I generally don’t like to see it suggested that the world consists of two sorts of people – us and them; insiders and outsiders; left and right. Perhaps it’s my mugwump, “on the fence”, instinct but, if there’s a Third Way, I’ll opt for it. Even better - a matrix choice eg grid-group theory or the 6-7 Belbin Team Roles. We are, after all. complex individuals – if sometimes not as original as we would like to think.
But there are always some exceptions…I’ve always liked McGregor’s Theory X and Theory Y which divides us on the basis of whether we trust others or not.
And I’ve had to recognise that I am very much an “Ideas” – as distinct from “People” – person. I focus more on that WHAT than the HOW – I am particularly weak on the human aspect of issues. That’s not to say that I underestimate the importance of implementation – but my strength – when I was pursuing a political career - was networking and forging alliances with like-minded people rather than trying to persuade the recalcitrant.
I never enjoyed the “glad-handing” which was such a feature of Lyndon Johnson’s success. Gordon Brown had a similar upbringing to mine – and suffered for his patent inability to suffer fools gladly…So the books on conciliation I have been looking at recently are quite a revelation. The author of Power and Love – a theory and practice of social change (2010) has for several decades led multi-stakeholder groups as they work together on complex, intractable problems eg projects involving siloed organizations in the global food system; the post-1991 South African reconciliation process; warring Israeli and Palestinian factions; and antagonistic Canadian stakeholders wrestling with climate change.
Originally trained as a physicist, economist, and energy policy expert, Adam Kahane worked for years at Royal Dutch Shell PLC’s renowned group planning department — the part of the company that developed much of the current-day practice of scenario planning.
When people from warring factions come together they bring with them a strange mixture of very human strengths and weaknesses – not just interests but perceptions. Kahane’s book suggests there are two sides to power – the positive “power-to” and the negative “power-over”. And the same for the softer side – which can be almost inviting domination or more assertive.
His book on “Power and Love” he wrote apparently to counter what he felt was an insufficient emphasis on the “power” aspects in his first book “Solving Tough Problems – an open way of talking, listening and creating new realities” (2004)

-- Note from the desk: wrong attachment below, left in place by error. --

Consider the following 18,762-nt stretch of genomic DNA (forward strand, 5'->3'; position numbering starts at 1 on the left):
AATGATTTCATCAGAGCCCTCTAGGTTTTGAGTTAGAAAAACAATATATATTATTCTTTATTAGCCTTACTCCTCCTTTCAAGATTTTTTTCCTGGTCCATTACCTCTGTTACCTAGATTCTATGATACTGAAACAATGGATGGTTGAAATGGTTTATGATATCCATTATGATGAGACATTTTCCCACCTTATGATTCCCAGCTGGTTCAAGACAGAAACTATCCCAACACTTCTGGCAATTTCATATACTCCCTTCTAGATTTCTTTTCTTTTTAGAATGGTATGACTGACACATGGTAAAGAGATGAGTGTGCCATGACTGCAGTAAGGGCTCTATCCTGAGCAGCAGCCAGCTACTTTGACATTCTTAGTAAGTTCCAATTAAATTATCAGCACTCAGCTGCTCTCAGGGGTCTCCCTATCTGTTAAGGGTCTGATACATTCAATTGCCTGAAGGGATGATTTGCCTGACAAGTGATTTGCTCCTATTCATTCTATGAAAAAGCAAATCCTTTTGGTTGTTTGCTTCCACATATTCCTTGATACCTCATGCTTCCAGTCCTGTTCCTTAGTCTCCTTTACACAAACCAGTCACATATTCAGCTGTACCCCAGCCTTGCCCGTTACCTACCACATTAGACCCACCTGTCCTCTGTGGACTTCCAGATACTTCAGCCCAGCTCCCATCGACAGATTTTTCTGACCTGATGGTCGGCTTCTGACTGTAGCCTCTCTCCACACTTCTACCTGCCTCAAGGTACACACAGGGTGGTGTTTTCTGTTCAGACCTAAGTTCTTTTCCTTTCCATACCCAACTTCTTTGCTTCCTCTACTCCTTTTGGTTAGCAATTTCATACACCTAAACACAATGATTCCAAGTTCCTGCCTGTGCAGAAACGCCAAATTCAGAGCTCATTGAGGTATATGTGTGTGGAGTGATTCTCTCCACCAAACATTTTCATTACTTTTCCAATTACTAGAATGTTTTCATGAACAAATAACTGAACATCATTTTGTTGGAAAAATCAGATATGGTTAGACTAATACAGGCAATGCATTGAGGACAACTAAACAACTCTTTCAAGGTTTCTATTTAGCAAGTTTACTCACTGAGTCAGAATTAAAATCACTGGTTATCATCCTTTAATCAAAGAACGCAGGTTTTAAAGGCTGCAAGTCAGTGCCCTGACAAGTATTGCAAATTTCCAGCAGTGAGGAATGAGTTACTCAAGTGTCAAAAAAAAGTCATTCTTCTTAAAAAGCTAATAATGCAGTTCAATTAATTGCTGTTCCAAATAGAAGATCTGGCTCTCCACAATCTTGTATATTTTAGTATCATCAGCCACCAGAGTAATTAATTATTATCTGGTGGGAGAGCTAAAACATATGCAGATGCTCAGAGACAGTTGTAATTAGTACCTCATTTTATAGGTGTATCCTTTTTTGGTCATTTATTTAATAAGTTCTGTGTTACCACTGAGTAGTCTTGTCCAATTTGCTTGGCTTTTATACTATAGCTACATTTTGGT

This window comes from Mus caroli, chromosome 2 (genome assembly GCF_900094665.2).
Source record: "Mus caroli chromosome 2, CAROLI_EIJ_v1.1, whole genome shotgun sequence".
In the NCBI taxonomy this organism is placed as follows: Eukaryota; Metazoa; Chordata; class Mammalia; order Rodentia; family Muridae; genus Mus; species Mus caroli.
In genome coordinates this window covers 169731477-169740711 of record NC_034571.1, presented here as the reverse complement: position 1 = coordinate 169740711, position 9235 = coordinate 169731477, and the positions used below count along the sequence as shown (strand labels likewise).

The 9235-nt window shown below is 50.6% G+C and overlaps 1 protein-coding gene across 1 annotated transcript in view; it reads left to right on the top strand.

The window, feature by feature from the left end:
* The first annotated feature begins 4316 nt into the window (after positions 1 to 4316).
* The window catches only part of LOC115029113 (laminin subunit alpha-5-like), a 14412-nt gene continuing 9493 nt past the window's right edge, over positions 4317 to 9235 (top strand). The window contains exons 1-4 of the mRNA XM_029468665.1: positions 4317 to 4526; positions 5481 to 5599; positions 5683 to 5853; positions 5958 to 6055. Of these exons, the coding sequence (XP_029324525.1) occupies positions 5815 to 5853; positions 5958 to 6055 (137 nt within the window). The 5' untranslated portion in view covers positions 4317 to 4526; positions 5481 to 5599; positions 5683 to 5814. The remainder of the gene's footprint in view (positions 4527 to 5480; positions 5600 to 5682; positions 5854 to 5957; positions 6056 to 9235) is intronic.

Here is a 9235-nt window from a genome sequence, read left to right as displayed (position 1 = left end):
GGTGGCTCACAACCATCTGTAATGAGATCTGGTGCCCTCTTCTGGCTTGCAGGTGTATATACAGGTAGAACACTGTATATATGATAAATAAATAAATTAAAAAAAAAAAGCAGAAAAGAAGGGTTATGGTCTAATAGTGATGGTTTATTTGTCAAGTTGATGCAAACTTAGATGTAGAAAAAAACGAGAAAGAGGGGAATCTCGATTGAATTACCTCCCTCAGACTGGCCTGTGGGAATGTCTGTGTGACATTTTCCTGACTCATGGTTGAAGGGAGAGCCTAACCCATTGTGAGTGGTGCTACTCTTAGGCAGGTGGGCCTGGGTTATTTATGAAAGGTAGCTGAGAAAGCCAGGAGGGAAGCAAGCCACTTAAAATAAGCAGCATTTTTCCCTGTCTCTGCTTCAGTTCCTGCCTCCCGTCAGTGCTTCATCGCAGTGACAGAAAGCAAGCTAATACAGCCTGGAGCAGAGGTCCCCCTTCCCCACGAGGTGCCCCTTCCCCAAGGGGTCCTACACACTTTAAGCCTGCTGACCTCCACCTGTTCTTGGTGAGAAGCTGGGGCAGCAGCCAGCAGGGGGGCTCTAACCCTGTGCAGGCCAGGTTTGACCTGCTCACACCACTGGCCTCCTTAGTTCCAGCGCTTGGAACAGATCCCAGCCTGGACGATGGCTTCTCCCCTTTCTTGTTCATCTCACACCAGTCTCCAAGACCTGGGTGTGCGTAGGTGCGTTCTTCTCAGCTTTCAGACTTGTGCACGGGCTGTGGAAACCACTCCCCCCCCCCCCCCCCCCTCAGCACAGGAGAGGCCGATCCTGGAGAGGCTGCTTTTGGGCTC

This interview has a good exchange about the need to keep the forces of power and what he calls “love” in balance
KAHANE: I’d say 70 percent of the senior people — in business, government, and the nonprofit world — fall into either the power camp or the love camp. Those in the power camp think that compassion and empathy are soft emotions, that they don’t matter in the working world, and that they should be relegated to the home, family, and romance. They see the weak, degenerative side of love — which certainly exists.
But they fall into a trap. The exercise of power without love becomes reckless, abusive, and ultimately counterproductive and fragile. When businesspeople focus relentlessly on finishing the mission, getting on with the job, at the cost of their connection to employees, communities, or the environment, they lose their long-term legitimacy and viability. When I worked on regional development problems in Houston, I had a number of encounters with Ken Lay, then the CEO of Enron, and I saw first-hand the phenomenon of entrepreneurialism without responsibility. There are many Enrons, practicing power without love and suffering less-dramatic versions of the same fate.
But love without power is equally prevalent — and equally dangerous for people trying to accomplish something. It’s just not as widely understood.
A number of people have observed that the worst conflicts about power tend to occur in idealistic organizations, such as those in the fields of healthcare and education. Maybe this is why. Just when you’re getting to the really tough issues, somebody stops everything by proclaiming, “remember the patients” or “remember the children.” That’s not helpful. Nobody had forgotten the patients and the children, but these statements obscure the necessary, difficult work of dealing with particular interests.
S+B: Why do people find it so difficult to keep
both power and love in mind?
KAHANE: Because of deeply held beliefs. As a power person, I tend to hesitate to open myself up because I think if I do, I’ll get hurt. And I know a lot of people in the love camp who say, “Well, I don’t want to assert myself because I think I’ll hurt someone.”
A fair number of people — maybe 10 to 30 percent of those in a typical company — are skilful at both. Many of the people I admire balance the two imperatives, and all of us can become more conscious of it and consistent at it. ….Organizations also have difficulties maintaining this balance. Aren’t there organizations that, under stress, revert to power or revert to love? Aren’t there societies that do the same?